William Fraser McDonell
|William Fraser McDonell
|Born||17 December 1829
|Died||31 July 1894 (aged 64)
|Buried at||St Peter's Churchyard, Leckhampton|
William Fraser McDonell VC (17 December 1829 – 31 July 1894) was an English recipient of the Victoria Cross, the highest and most prestigious award for gallantry in the face of the enemy that can be awarded to British and Commonwealth forces. He is one of only five civilians to be awarded the VC.
Educated at Cheltenham College and East India Company College (later succeeded by the Haileybury and Imperial Service College), he was 27 years old, and a civilian in the Bengal Civil Service during the Indian Mutiny when the following deed took place on 30 July 1857 during the retreat from Arrah for which he was awarded the VC:
Mr. William Fraser M'Donell, of the Bengal Civil Service, Magistrate of Sarun
Date of Act of Bravery, 30th July, 1857
For great coolness and bravery on the 30th of July, 1857, during the retreat of the British Troops from Arrah, in having climbed, under an incessant fire, outside the Boat in which he and several Soldiers were, up to the rudder, and with considerable difficulty cut through the lashing which secured it to the side of the boat. On the lashing being cut, the boat obeyed the helm, and thus thirty-five European Soldiers escaped certain death.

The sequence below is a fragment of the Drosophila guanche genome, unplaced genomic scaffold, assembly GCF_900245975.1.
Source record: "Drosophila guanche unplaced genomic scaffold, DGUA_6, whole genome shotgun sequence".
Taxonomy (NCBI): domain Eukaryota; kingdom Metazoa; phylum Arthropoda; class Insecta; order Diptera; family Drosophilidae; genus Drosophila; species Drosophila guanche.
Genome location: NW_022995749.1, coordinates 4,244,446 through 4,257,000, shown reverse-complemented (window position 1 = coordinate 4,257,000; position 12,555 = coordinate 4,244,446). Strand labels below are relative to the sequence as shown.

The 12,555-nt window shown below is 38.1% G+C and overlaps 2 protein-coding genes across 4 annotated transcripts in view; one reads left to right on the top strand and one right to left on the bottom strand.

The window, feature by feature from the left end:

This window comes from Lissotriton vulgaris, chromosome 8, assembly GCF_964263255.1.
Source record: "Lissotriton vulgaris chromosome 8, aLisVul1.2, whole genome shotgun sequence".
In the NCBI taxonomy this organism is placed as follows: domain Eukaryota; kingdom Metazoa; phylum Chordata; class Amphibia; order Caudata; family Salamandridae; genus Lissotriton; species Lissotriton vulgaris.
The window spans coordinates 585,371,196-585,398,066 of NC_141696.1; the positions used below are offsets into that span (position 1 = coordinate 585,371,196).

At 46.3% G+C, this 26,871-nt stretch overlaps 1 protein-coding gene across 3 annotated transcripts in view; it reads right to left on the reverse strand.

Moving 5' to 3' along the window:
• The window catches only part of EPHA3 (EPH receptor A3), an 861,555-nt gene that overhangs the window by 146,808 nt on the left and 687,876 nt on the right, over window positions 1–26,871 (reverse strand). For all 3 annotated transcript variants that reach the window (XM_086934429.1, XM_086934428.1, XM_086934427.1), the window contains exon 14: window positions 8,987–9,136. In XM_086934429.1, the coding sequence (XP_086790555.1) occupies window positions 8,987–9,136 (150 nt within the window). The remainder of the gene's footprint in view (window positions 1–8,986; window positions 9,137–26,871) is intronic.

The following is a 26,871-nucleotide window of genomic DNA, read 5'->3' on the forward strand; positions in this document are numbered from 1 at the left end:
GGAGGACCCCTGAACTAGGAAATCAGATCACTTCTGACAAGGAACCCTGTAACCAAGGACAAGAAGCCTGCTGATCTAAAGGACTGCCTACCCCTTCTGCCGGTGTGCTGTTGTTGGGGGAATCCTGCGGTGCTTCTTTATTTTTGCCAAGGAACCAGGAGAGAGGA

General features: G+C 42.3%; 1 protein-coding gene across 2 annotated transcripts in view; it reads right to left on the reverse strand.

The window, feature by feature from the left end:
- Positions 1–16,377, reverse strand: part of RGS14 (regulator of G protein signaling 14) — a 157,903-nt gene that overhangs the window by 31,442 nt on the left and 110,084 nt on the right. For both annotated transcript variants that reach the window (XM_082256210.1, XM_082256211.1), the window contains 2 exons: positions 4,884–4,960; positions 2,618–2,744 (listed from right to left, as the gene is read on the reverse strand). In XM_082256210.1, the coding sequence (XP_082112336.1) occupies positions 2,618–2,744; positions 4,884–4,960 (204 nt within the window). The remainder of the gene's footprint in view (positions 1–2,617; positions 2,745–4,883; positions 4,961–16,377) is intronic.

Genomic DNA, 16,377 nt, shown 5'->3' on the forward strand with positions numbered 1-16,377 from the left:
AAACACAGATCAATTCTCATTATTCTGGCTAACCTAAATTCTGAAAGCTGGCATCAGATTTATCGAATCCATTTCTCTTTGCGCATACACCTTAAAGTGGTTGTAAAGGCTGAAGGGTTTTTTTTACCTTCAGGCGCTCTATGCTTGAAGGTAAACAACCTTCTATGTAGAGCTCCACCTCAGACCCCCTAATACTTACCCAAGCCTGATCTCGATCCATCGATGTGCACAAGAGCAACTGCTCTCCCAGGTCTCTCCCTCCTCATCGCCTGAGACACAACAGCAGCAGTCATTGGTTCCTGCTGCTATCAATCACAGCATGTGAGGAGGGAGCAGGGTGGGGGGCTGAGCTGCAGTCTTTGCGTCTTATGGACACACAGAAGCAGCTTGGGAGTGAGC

His VC is on display in the Lord Ashcroft Gallery at the Imperial War Museum, London.
- Monuments to Courage (David Harvey, 1999)
- The Register of the Victoria Cross (This England, 1997)
- Scotland's Forgotten Valour (Graham Ross, 1995)